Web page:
The average values of internal bond varied from 0,18 MPa (MDF waste) to 0,96 MPa (timber waste). The particles of timber waste produced panels with IB statistically equal to the Pinus control panels. Except for panels produced with residue of MDF, all the other panels achieve the EN 312:2003 requirements of 0,35 MPa. Candan and Akbulut (2015) using nanoreinforcement in particleboards, produced panels with internal bonding bellow 0,4MPa, lower results than the ones found in MDP, timber and the mixture of residues. Also, the low superficial area, resulting in more available resin, as observed for particles from MDP residues, did not influence the increase in the IB of the panels, as reported in the literature (Moslemi 1974, Maloney 1993).

The average values of face screw withdrawal (FSW) ranged from 466 N (MDF) and 1183 N (Pinus). All the treatments produced from the residues had average values of FSW statistically lower than the control panels of Pinus. No treatment, including the control panels, met the minimum requirement of 1200 N as established by ABNT-NBR 14810-3: 2006. Regarding edge screw withdrawal (ESW), average strength values ranged from 341 N (MDF) to 1139 N (Pinus). All panels produced with residues were statistically lower in ESW than the Pinus control panels. No treatment, including the control panels, met the minimum requirement of 1200 N as established by ABNT-NBR 14810-3:2006b.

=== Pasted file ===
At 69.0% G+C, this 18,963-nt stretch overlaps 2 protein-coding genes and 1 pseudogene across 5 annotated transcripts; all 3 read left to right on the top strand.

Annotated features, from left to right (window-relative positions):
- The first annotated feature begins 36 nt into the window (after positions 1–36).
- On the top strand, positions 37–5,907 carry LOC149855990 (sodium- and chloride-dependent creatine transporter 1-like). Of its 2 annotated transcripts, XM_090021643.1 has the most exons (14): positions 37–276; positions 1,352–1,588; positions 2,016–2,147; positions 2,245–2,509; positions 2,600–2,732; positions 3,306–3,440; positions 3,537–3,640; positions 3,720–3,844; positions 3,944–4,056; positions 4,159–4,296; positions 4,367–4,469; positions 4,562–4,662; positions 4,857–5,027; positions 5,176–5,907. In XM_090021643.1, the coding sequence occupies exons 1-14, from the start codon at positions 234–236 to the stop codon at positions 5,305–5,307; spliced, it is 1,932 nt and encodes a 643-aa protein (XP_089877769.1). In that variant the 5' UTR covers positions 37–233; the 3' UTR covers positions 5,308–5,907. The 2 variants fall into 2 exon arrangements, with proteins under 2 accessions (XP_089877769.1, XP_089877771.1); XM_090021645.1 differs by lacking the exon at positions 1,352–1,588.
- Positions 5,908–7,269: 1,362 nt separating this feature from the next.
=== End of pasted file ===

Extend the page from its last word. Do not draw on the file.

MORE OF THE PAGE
Regarding edge screw withdrawal (ESW), average values ranged from 341 N (MDF) to 1139 N (Pinus). All panels produced with residues and mixtures showed statistically lower mean than the Pinus control panels. Only panels produced with residues of timber and the control presented average ESW values above the minimum requirement of 800 N as established by ABNT-NBR 14810-3:2006. It should be noted that the variations in the values of the bulk density of the materials analyzed did not directly influence the results of screw withdrawal. Moslemi (1974) and Maloney (1993) argue that panels produced with higher specific gravity or from materials with lower bulk density have higher compression ratios that result in panels with greater resistance to screw withdrawal. These results were not confirmed in this study.